What substantiates key language?

In short: Prece­dents of prior use in inter­na­tional agree­ments and evi­dence of sig­nif­i­cance

We are seek­ing to sub­stan­ti­ate the use, proper inter­pre­ta­tion, and sig­nif­i­cance of the con­cepts and terms that com­pose our key lan­guage. Sub­stan­ti­a­tion needs to be broadly per­sua­sive and, in par­tic­u­lar, cred­i­ble within inter­na­tional nego­ti­a­tions.

As such, this Com­pendium first and fore­most sub­stan­ti­ates key lan­guage with prece­dents of prior use in exist­ing inter­na­tional agree­ments. Put sim­ply, our author­i­ties for high level prece­dents show what mem­ber states of one gov­ern­ing body have agreed to in the past on the pre­sump­tion that this will be highly per­sua­sive in nego­ti­a­tions at both the same gov­ern­ing body and dif­fer­ent gov­ern­ing bod­ies com­pris­ing the same or sim­i­lar Mem­ber States. Those using this Com­pendium will, accord­ingly, be able to ref­er­ence a par­tic­u­lar coun­try’s prior assent to the inclu­sion of key lan­guage. This record of prece­dents is also rel­e­vant for estab­lish­ing that the use and sig­nif­i­cance of key lan­guage is set­tled both for a par­tic­u­lar gov­ern­ing body and across the United Nations sys­tem. Other agree­ments between smaller sub­sets of the inter­na­tional com­mu­nity will be sim­i­larly per­sua­sive and are con­sid­ered author­i­ties for inter­gov­ern­men­tal prece­dent.

As noted by the Geneva Grad­u­ate Insti­tute’s Global Health Cen­tre “the impor­tance of agreed lan­guage should not be under­es­ti­mated. ... Lan­guage on sex­ual and repro­duc­tive rights and vul­ner­a­ble pop­u­la­tions at high risk of HIV infec­tion has been adopted, for exam­ple in the UN Gen­eral Assem­bly res­o­lu­tions on HIV/AIDS and can be used as a prece­dent to sup­port such lan­guage in other res­o­lu­tions in other orga­ni­za­tions.”

We have also iden­ti­fied the reports, rec­om­men­da­tions and deci­sions of United Nations appointed inde­pen­dent experts man­dated with inter­pret­ing and eval­u­at­ing com­pli­ance with legally bind­ing treaties as author­i­ties for expert prece­dent that sub­stan­ti­ate the mean­ing and sig­nif­i­cance of key lan­guage. The only bod­ies iden­ti­fied so far under this head­ing are the treaty bod­ies and the spe­cial pro­ce­dures of the United Nations human rights sys­tem. In inter­pret­ing and elab­o­rat­ing on the human rights com­mit­ments of States, these expert bod­ies also estab­lish prece­dents for the use, mean­ing and sig­nif­i­cance of key lan­guage within and beyond the human rights sys­tem.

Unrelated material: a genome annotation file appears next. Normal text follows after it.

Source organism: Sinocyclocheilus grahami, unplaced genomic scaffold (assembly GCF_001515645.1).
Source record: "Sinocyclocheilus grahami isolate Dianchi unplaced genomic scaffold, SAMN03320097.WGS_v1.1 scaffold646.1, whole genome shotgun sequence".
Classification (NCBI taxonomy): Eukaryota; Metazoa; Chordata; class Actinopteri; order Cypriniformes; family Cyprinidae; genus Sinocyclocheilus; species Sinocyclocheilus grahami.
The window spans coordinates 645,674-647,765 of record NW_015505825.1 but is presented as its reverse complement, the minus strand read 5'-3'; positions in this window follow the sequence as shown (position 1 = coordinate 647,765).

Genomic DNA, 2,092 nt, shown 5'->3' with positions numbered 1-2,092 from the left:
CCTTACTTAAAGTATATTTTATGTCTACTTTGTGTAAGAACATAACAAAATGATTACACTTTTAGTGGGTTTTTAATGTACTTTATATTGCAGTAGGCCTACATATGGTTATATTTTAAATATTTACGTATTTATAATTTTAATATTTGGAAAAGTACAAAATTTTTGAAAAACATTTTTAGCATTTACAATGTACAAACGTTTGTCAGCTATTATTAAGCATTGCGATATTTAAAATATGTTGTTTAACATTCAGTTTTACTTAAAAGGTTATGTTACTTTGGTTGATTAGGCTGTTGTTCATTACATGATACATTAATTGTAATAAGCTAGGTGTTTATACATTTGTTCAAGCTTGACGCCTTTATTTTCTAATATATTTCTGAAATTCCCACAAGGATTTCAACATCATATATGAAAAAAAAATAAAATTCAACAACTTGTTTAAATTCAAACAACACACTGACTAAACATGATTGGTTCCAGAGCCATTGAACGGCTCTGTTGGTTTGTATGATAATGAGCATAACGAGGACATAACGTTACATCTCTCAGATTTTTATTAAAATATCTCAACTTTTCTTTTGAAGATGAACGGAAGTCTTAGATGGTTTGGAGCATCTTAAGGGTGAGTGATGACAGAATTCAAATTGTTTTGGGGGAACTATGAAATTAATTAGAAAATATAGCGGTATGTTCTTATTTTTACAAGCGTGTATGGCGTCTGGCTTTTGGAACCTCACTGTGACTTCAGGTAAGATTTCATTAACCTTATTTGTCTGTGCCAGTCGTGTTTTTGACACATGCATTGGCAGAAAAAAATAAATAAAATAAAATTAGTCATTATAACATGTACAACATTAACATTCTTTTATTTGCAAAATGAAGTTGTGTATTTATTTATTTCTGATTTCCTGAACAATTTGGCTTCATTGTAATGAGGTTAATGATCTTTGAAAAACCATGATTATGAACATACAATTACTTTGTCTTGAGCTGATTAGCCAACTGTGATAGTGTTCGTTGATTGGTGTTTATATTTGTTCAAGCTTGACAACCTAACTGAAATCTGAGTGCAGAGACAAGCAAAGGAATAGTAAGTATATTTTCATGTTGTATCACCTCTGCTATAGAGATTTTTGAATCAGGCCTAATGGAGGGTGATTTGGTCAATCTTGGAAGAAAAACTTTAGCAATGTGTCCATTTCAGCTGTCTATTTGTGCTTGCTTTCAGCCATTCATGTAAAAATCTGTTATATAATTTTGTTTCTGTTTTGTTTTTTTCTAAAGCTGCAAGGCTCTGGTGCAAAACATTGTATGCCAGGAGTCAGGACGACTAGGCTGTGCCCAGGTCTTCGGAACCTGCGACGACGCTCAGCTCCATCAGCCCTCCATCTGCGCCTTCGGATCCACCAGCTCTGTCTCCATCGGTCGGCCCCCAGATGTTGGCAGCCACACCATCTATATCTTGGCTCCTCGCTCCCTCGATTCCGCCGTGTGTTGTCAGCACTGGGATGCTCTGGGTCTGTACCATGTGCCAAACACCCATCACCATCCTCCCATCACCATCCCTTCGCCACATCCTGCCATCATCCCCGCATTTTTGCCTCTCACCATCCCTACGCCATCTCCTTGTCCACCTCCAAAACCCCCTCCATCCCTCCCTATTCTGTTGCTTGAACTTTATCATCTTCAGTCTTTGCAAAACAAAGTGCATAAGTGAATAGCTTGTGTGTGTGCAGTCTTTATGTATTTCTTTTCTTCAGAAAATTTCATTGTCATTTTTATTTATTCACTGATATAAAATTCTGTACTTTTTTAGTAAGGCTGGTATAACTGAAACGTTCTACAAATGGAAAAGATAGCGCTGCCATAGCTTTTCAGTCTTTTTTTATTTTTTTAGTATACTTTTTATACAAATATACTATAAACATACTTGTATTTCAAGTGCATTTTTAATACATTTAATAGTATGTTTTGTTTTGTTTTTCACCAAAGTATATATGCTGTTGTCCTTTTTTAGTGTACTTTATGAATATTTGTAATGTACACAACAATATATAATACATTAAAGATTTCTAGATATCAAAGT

For­mal doc­u­ments pro­duced and pub­lished by inter­gov­ern­men­tal organ­i­sa­tions, in par­tic­u­lar the sec­re­tari­ats of the UN and its spe­cialised agen­cies, con­sti­tutes evi­dence on the mean­ing, sig­nif­i­cance and con­tin­ued rel­e­vance of key lan­guage. This inter­gov­ern­men­tal evi­dence is author­i­ta­tive due to the char­ac­ter of the organ­i­sa­tions that pro­duce it as well as the processes by which the doc­u­ments are pro­duced. On the for­mer, the sec­re­tari­ats of the UN and its spe­cialised agen­cies derive nor­ma­tive author­ity from their polit­i­cal neu­tral­ity and by virtue of their tech­ni­cal exper­tise. On the lat­ter, the pub­li­ca­tions are gen­er­ally pro­duced with tech­ni­cal rigour and pur­suant to a man­date pro­vided by rel­e­vant Mem­ber States tech­ni­cal rigour. Pro­duc­tion and pub­li­ca­tion of doc­u­ments is also often accom­pa­nied and pre­ceded by con­sul­ta­tion with rel­e­vant Mem­ber States.